When attempting to collect from patients it is easy to make simple mistakes that could cost your practice money. Financial conversations can be stressful, and in order to make it as comfortable for the patient as possible representatives may be too accommodating and make arrangements that do not benefit the practice in order to maintain the patient relationship.
However, there are ways to address the patient’s needs and secure acceptable payments for your practice. In this article and video series we share some of the most common patient collection mistakes you could be making, and simple tips for avoiding them.
The $10 Payment Trap
When establishing a payment arrangement it is very easy to fall into the $5 and $10 payment trap. When you ask a patient, “How much can you put toward this balance today?” you will inevitably hear $5, $10, maybe even nothing at all. When asked this question patients are often considering what they have available at that moment, after all of their other bills have been paid.
Instead, phrase the question this way: “How short of the balance are you today?” In our experience this question is often met with much higher commitments because it forces patients to consider their entire balance, rather than what they want to put toward it at that moment.
Long-Term Payment Arrangements
Once a patient has agreed to a monthly payment on their balance it is tempting to accept any amount they are willing to pay just to establish a consistent payment schedule. What representatives and patients alike do not consider when working out a payment amount is the length of the arrangement being established.
Consider this: accepting an arrangement of $10/month on a $500 balance is agreeing to give the patient more than 4 years to pay their bill. When you point this out to the patient even they will probably agree that it is an unreasonable arrangement. Keep a calculator by your desk in order to quickly calculate the length of an agreement before committing to it to ensure that you do not enter into a payment arrangement that is not beneficial for your practice.
Waiting Too Long to Begin Collection Calls
The chance of recovering your balance in full after the time of service decreases by 50% as soon as your patient walks out the door and the cost to collect only increases over time. According to the American Collector’s Association, the average recovery rate after 180 days – when most practices begin collection efforts – is only 13%.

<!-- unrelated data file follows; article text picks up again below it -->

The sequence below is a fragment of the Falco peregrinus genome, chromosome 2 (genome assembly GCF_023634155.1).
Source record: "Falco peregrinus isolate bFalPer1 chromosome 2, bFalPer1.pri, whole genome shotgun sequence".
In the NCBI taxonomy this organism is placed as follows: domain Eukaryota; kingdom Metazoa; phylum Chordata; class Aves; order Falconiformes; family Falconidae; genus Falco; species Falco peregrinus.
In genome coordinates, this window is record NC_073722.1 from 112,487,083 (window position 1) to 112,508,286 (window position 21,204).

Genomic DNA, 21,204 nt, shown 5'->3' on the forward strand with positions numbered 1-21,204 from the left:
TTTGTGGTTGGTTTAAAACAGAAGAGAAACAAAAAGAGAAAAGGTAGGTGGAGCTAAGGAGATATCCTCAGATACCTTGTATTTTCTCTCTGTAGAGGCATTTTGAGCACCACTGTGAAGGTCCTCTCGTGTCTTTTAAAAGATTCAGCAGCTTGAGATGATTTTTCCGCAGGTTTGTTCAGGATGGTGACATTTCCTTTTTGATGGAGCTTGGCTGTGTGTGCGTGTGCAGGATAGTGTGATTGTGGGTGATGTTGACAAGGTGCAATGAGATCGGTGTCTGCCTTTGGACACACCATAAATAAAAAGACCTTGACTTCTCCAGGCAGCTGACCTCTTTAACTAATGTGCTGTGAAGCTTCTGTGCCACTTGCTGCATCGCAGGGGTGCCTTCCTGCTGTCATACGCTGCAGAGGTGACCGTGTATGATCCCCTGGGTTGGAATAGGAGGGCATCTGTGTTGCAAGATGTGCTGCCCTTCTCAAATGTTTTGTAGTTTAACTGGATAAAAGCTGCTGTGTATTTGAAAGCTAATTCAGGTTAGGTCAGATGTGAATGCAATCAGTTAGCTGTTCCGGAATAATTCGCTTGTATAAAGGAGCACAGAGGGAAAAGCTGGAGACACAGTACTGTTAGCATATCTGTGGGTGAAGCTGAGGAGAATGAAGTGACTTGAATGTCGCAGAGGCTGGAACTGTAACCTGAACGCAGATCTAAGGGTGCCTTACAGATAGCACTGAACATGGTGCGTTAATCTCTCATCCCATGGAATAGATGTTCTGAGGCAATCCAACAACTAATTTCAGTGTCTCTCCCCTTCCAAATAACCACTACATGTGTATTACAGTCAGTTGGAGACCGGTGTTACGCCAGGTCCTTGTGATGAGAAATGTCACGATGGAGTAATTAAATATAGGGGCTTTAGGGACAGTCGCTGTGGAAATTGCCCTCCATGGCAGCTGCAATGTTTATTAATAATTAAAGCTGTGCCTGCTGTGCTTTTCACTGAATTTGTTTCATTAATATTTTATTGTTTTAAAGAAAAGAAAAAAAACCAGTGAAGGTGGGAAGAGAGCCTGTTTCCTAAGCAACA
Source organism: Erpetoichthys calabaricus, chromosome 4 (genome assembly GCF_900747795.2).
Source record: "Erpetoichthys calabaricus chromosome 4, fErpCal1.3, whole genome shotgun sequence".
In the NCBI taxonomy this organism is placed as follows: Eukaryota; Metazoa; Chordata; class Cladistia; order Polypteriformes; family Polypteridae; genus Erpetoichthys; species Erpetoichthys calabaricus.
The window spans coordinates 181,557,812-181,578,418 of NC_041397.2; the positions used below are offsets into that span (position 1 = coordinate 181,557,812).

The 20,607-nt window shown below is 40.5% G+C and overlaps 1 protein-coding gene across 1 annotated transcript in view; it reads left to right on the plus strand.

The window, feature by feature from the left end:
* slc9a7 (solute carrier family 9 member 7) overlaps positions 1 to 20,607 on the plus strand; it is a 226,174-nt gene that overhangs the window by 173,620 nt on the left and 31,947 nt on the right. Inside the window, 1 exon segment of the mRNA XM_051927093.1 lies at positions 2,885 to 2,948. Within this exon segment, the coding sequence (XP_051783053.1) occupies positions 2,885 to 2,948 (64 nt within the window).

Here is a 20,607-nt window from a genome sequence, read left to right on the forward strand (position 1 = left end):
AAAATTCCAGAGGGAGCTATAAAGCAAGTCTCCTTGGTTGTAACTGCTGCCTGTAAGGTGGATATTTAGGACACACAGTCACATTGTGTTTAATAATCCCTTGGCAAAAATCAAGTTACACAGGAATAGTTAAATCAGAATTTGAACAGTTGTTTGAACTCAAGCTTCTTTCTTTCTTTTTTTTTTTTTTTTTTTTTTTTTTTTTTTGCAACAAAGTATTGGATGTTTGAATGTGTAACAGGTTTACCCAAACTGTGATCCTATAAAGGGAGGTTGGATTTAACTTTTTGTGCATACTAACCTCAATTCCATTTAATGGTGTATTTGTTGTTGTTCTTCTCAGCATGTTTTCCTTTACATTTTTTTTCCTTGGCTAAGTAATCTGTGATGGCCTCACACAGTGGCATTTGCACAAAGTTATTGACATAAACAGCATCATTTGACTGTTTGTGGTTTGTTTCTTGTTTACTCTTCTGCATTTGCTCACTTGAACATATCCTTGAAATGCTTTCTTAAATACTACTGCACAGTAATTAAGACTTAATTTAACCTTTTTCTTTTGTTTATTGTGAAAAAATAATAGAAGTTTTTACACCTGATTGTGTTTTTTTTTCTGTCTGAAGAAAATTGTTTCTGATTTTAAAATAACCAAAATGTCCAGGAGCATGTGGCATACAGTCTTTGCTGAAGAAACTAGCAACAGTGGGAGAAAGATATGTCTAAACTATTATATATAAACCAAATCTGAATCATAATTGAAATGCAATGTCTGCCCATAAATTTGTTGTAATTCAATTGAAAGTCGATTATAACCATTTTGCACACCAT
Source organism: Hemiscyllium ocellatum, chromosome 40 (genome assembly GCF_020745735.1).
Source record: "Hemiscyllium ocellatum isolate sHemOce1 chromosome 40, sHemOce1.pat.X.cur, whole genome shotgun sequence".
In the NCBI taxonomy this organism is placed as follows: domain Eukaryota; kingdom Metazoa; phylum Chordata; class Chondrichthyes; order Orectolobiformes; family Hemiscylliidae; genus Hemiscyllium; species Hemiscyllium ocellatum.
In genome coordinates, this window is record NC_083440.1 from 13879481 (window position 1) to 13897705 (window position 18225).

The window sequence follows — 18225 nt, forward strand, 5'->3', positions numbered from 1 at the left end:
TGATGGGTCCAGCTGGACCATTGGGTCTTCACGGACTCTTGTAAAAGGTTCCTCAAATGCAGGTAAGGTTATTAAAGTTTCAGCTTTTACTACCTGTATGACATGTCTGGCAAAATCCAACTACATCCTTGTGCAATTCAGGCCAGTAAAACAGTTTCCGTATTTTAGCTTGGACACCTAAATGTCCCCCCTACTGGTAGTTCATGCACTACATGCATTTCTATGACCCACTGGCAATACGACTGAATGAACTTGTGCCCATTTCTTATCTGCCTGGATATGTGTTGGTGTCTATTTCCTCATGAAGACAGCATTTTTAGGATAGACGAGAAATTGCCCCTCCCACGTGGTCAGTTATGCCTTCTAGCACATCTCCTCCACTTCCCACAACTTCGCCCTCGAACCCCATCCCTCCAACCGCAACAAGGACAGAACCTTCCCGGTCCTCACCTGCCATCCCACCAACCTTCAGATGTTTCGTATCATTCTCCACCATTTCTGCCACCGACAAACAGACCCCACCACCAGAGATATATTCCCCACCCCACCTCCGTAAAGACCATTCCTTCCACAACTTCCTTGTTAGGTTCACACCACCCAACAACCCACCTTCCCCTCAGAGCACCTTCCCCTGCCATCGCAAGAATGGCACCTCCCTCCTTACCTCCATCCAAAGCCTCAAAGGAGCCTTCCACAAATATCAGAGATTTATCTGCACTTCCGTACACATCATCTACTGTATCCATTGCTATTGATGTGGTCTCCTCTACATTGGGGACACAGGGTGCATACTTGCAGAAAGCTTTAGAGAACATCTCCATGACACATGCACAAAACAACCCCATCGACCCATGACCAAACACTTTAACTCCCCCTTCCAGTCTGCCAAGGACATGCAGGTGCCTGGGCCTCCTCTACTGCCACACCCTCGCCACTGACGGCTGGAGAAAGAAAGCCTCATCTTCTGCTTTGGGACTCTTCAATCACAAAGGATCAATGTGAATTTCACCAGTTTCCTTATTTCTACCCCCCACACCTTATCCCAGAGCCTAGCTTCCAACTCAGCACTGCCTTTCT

One of the most common mistakes in patient collections is waiting too long to begin the process. This does not mean sending delinquency notices within a few days of service. There are simpler steps you can follow to help the patient prepare for their responsibility that can lead to higher recovery and a better patient experience. Provide an estimate prior to services being rendered whenever possible, and be sure to discuss responsibility before, during, and shortly after the time of service. Don’t miss the opportunity to collect more for your practice by waiting until after the patient’s appointment to begin a dialogue with them about their responsibility.
For tips and best practices for collection more at every stage of the revenue cycle, download our patient collections eBook!
Holding on to Past Due Accounts Too Long
The cost to collect from your patients does not only increase for your practice over time. The age of an account also affects the costs for your third-party medical collection agency. Most agencies will charge a higher fee on older accounts to compensate for the additional time and resources required to collect them. For optimum recovery we suggest sending your accounts no later than 120 days after delinquency.
Regardless of the age you choose, your practice should make a decision when to send delinquent accounts to your agency, share that timeline with patients in your financial policy, and strictly adhere to it. In addition to collecting more of your past-due balances, your patients will gain an understanding of your policies and procedures and may be timelier with future payments. Consistent reporting to your collection agency will also help to improve their recovery and lower your costs for a much healthier revenue cycle.
Want to keep this information handy? We made you a handy cheat sheet.
Written by Ali Bechtel, Marketing Manager
This information is not intended to be legal advice and may not be used as legal advice. Legal advice must be tailored to the specific circumstances of each case. Every effort has been made to assure this information is up-to-date as of the date of publication. It is not intended to be a full and exhaustive explanation of the law in any area, nor should it be used to replace the advice of your own legal counsel.